Archaeological Investigations In Alamo Plaza, San Antonio, Bexar County, Texas, 1988 And 1989, Anne A. Fox

Index of Texas Archaeology: Open Access Gray Literature from the Lone Star State

In June of 1988 and 1989, The University of Texas at San Antonio conducted an archaeological field school at the northern end of the plaza in front of the Alamo in downtown San Antonio. The Center for Archaeological Research cooperated with the university in organizing and staffing this field school. Excavations were limited to specific areas related to the fortifications around the main entrance to the Alamo constructed in 1835 and demolished and backfilled less than a year afterward. These fortifications consisted of a lunette and related defensive trench around the main gate, a secondary trench parallel to the south ...


Archaeological Monitoring For The Tri-Party Improvements Project, San Antonio, Bexar County, Texas, I. Waynne Cox Jan 1992

Archaeological Monitoring For The Tri-Party Improvements Project, San Antonio, Bexar County, Texas, I. Waynne Cox

Index of Texas Archaeology: Open Access Gray Literature from the Lone Star State

In 1987, the Center for Archaeological Research entered into a contract with the San Antonio Metropolitan Transit Authority to provide consultant services for the downtown San Antonio Tri-Party Improvements project. Preliminary research was provided prior to initiation of construction, and monitoring was conducted during the three years of modifications to the downtown area. The archaeological resources exposed during the project were researched and documented, and recommendations were made throughout the construction period.


Archaeological Investigation To Locate The Northwest Corner Of Mission Concepcion San Antonio, Bexar County, Texas, Anne A. Fox Jan 1992

Archaeological Investigation To Locate The Northwest Corner Of Mission Concepcion San Antonio, Bexar County, Texas, Anne A. Fox

Index of Texas Archaeology: Open Access Gray Literature from the Lone Star State

On May 2, 1990, the Center for Archaeological Research (CAR), The University of Texas at San Antonio, conducted an archaeological investigation to locate the north wall of the compound of Mission Concepcion for the San Antonio Missions National Historical Park. The purpose of the investigation was to obtain information in order to be able to project the north wall line and the west wall line and locate the original northwest comer which has been eliminated by street and utility construction.


An Intermediate Report On The James Bayou Survey, Marion County, Texas: A Search For Caddo Village, Claude Mccrocklin Jan 1992

An Intermediate Report On The James Bayou Survey, Marion County, Texas: A Search For Caddo Village, Claude Mccrocklin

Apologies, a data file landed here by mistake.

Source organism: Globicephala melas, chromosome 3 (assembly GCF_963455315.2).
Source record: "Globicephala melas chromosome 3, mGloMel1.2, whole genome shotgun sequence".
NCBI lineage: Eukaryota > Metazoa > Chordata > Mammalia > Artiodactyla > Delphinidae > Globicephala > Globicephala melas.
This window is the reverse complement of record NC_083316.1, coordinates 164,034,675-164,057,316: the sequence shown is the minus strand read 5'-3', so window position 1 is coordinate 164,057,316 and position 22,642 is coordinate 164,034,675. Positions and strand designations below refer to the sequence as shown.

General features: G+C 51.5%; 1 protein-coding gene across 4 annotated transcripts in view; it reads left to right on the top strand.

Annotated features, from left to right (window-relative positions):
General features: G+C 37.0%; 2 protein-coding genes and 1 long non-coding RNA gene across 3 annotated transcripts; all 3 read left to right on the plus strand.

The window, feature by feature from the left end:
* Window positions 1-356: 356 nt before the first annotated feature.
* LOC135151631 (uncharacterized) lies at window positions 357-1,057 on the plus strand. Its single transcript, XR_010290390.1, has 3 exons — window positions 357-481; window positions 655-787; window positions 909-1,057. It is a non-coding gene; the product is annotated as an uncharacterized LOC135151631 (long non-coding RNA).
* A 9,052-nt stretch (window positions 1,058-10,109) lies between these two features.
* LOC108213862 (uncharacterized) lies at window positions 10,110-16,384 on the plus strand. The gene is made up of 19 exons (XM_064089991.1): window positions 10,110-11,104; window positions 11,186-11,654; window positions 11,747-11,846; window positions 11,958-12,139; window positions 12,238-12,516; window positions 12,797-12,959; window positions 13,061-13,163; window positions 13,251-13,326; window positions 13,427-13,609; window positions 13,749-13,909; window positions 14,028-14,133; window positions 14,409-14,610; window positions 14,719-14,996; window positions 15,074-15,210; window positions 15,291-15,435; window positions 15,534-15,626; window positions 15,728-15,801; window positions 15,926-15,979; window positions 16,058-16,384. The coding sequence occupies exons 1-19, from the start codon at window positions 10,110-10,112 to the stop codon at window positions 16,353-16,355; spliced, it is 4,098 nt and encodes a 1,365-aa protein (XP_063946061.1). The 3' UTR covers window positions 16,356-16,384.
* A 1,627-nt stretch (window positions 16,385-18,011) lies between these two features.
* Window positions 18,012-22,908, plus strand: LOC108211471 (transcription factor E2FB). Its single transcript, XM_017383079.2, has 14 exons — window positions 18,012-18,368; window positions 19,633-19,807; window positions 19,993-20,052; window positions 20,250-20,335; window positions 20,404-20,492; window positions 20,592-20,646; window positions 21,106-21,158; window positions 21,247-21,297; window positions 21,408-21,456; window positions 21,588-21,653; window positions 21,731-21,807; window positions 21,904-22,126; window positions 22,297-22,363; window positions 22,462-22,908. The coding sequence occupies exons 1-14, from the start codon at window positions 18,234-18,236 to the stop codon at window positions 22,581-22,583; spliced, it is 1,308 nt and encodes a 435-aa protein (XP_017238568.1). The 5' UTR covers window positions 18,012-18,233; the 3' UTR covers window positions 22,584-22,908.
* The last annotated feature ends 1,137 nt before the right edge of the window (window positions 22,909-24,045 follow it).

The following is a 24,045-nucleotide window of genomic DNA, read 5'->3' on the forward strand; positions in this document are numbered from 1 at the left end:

Index of Texas Archaeology: Open Access Gray Literature from the Lone Star State

This is a brief report on an archeological survey of James Bayou in East Texas that was organized to find the site of a large Historic Caddo Indian village that was reported to be in the area. Much is known about the village people. They were Kadohadacho Caddo from the Great Bend region of the Red River in Southwest Arkansas who had migrated to the area now known as James Bayou about 1800. The population of the village they established was reported to be near 500 people, and they stayed in the East Texas and Northwest Louisiana area into the ...


The Caddo Indian Village, Jacques Bagur Jan 1992

The Caddo Indian Village, Jacques Bagur

Index of Texas Archaeology: Open Access Gray Literature from the Lone Star State

The Kadohadacho, or Great Chiefs, of the Caddo Nation left their home in the Great Bend of the Red River in Arkansas in 1790 because of disease and Osage depredations and moved south, joining a related tribe, the Petit Caddo, on the floodplain of the Red River above present-day Shreveport. In 1800, when the Great Raft began to affect the area, the Caddos moved to higher ground on Sodo Lake (a complex of five lakes that later came to be called Caddo, Clear, Cross, Shifttail, and Soda). They lived there until the early 1840s, when they sold their land to ...


Native American Integration In 19th Century Anglo-American Society: An Archaeological Perspective From Northeastern Texas, Frank Winchell, David H. Jurney Jan 1992

Native American Integration In 19th Century Anglo-American Society: An Archaeological Perspective From Northeastern Texas, Frank Winchell, David H. Jurney

Index of Texas Archaeology: Open Access Gray Literature from the Lone Star State

This paper will examine the phenomenon of Native American-Anglo-American integration on the frontier of Northeastern Texas during the 19th century. First, a brief overview of the historic setting will be presented on where and how this integration took place and who were the primary players. Second, we discuss the material cultural manifestations of this interaction, and what problems it presents for interpreting the archaeological record. Finally, we conclude that what have been previously described and defined as typical 19th century Anglo-American frontier homesteads of Northeastern Texas warrant a different interpretive perspective, and in fact, many of these "typical" first wave ...